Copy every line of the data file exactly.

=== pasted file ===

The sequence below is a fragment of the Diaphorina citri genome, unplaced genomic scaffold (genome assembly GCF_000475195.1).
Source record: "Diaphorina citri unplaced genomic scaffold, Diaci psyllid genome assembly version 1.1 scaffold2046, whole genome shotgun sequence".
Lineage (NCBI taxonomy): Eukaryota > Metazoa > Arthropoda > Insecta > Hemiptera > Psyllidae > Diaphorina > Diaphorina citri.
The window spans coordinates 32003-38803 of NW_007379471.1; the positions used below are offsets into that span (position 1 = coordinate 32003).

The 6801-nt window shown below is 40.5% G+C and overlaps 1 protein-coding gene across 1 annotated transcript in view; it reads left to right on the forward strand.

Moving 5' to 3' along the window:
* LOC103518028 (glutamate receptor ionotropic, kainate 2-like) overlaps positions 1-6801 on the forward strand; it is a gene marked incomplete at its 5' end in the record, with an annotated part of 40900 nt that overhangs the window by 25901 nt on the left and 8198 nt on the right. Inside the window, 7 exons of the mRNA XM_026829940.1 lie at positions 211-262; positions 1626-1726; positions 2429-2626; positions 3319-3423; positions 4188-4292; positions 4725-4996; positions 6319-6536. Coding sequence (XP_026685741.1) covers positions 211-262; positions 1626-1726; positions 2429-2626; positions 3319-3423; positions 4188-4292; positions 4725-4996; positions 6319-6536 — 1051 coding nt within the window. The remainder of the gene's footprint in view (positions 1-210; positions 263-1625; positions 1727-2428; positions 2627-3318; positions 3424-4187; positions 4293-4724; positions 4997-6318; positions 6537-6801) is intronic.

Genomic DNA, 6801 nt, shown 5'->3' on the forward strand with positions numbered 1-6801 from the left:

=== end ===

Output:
The sequence below is a fragment of the Diaphorina citri genome, unplaced genomic scaffold (genome assembly GCF_000475195.1).
Source record: "Diaphorina citri unplaced genomic scaffold, Diaci psyllid genome assembly version 1.1 scaffold2046, whole genome shotgun sequence".
Lineage (NCBI taxonomy): Eukaryota > Metazoa > Arthropoda > Insecta > Hemiptera > Psyllidae > Diaphorina > Diaphorina citri.
The window spans coordinates 32003-38803 of NW_007379471.1; the positions used below are offsets into that span (position 1 = coordinate 32003).

The 6801-nt window shown below is 40.5% G+C and overlaps 1 protein-coding gene across 1 annotated transcript in view; it reads left to right on the forward strand.

Moving 5' to 3' along the window:
* LOC103518028 (glutamate receptor ionotropic, kainate 2-like) overlaps positions 1-6801 on the forward strand; it is a gene marked incomplete at its 5' end in the record, with an annotated part of 40900 nt that overhangs the window by 25901 nt on the left and 8198 nt on the right. Inside the window, 7 exons of the mRNA XM_026829940.1 lie at positions 211-262; positions 1626-1726; positions 2429-2626; positions 3319-3423; positions 4188-4292; positions 4725-4996; positions 6319-6536. Coding sequence (XP_026685741.1) covers positions 211-262; positions 1626-1726; positions 2429-2626; positions 3319-3423; positions 4188-4292; positions 4725-4996; positions 6319-6536 — 1051 coding nt within the window. The remainder of the gene's footprint in view (positions 1-210; positions 263-1625; positions 1727-2428; positions 2627-3318; positions 3424-4187; positions 4293-4724; positions 4997-6318; positions 6537-6801) is intronic.

Genomic DNA, 6801 nt, shown 5'->3' on the forward strand with positions numbered 1-6801 from the left: